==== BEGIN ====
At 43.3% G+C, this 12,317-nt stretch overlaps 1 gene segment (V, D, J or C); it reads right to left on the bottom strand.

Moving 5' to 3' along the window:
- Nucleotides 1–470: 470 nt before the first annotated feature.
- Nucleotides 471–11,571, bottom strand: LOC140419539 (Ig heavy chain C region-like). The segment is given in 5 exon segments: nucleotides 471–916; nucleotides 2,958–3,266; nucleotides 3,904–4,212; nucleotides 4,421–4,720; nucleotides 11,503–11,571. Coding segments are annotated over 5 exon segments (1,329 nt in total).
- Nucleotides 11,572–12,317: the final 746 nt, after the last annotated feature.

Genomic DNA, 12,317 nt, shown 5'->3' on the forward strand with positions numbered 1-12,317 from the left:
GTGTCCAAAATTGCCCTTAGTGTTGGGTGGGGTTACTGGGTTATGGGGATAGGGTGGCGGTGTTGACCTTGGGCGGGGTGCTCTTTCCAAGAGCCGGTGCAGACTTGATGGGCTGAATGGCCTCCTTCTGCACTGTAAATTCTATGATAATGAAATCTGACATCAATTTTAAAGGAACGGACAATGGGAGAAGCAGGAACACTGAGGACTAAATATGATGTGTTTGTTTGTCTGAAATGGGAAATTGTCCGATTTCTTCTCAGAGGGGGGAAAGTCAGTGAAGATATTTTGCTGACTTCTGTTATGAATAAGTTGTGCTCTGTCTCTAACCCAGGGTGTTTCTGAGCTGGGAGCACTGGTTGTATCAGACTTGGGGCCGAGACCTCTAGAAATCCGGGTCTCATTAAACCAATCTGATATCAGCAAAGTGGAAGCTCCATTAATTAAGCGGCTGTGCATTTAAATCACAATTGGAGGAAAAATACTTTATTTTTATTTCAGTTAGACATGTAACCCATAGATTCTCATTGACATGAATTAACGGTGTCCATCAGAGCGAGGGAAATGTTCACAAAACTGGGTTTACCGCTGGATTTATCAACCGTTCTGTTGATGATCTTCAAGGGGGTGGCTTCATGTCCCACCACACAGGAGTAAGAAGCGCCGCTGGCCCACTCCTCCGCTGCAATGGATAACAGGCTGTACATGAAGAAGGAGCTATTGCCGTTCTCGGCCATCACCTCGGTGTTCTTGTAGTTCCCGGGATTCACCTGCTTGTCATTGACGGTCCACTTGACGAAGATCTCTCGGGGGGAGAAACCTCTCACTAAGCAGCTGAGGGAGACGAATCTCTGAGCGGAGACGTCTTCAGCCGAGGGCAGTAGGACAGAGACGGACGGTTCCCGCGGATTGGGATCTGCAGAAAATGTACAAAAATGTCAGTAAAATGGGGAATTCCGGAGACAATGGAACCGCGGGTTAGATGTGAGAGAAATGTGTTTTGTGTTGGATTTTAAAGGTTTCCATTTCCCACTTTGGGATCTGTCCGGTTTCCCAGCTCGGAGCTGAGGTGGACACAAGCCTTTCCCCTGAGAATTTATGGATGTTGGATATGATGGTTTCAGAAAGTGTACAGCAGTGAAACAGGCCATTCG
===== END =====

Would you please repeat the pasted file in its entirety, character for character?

At 43.3% G+C, this 12,317-nt stretch overlaps 1 gene segment (V, D, J or C); it reads right to left on the bottom strand.

Moving 5' to 3' along the window:
- Nucleotides 1–470: 470 nt before the first annotated feature.
- Nucleotides 471–11,571, bottom strand: LOC140419539 (Ig heavy chain C region-like). The segment is given in 5 exon segments: nucleotides 471–916; nucleotides 2,958–3,266; nucleotides 3,904–4,212; nucleotides 4,421–4,720; nucleotides 11,503–11,571. Coding segments are annotated over 5 exon segments (1,329 nt in total).
- Nucleotides 11,572–12,317: the final 746 nt, after the last annotated feature.

Genomic DNA, 12,317 nt, shown 5'->3' on the forward strand with positions numbered 1-12,317 from the left:
GTGTCCAAAATTGCCCTTAGTGTTGGGTGGGGTTACTGGGTTATGGGGATAGGGTGGCGGTGTTGACCTTGGGCGGGGTGCTCTTTCCAAGAGCCGGTGCAGACTTGATGGGCTGAATGGCCTCCTTCTGCACTGTAAATTCTATGATAATGAAATCTGACATCAATTTTAAAGGAACGGACAATGGGAGAAGCAGGAACACTGAGGACTAAATATGATGTGTTTGTTTGTCTGAAATGGGAAATTGTCCGATTTCTTCTCAGAGGGGGGAAAGTCAGTGAAGATATTTTGCTGACTTCTGTTATGAATAAGTTGTGCTCTGTCTCTAACCCAGGGTGTTTCTGAGCTGGGAGCACTGGTTGTATCAGACTTGGGGCCGAGACCTCTAGAAATCCGGGTCTCATTAAACCAATCTGATATCAGCAAAGTGGAAGCTCCATTAATTAAGCGGCTGTGCATTTAAATCACAATTGGAGGAAAAATACTTTATTTTTATTTCAGTTAGACATGTAACCCATAGATTCTCATTGACATGAATTAACGGTGTCCATCAGAGCGAGGGAAATGTTCACAAAACTGGGTTTACCGCTGGATTTATCAACCGTTCTGTTGATGATCTTCAAGGGGGTGGCTTCATGTCCCACCACACAGGAGTAAGAAGCGCCGCTGGCCCACTCCTCCGCTGCAATGGATAACAGGCTGTACATGAAGAAGGAGCTATTGCCGTTCTCGGCCATCACCTCGGTGTTCTTGTAGTTCCCGGGATTCACCTGCTTGTCATTGACGGTCCACTTGACGAAGATCTCTCGGGGGGAGAAACCTCTCACTAAGCAGCTGAGGGAGACGAATCTCTGAGCGGAGACGTCTTCAGCCGAGGGCAGTAGGACAGAGACGGACGGTTCCCGCGGATTGGGATCTGCAGAAAATGTACAAAAATGTCAGTAAAATGGGGAATTCCGGAGACAATGGAACCGCGGGTTAGATGTGAGAGAAATGTGTTTTGTGTTGGATTTTAAAGGTTTCCATTTCCCACTTTGGGATCTGTCCGGTTTCCCAGCTCGGAGCTGAGGTGGACACAAGCCTTTCCCCTGAGAATTTATGGATGTTGGATATGATGGTTTCAGAAAGTGTACAGCAGTGAAACAGGCCATTCG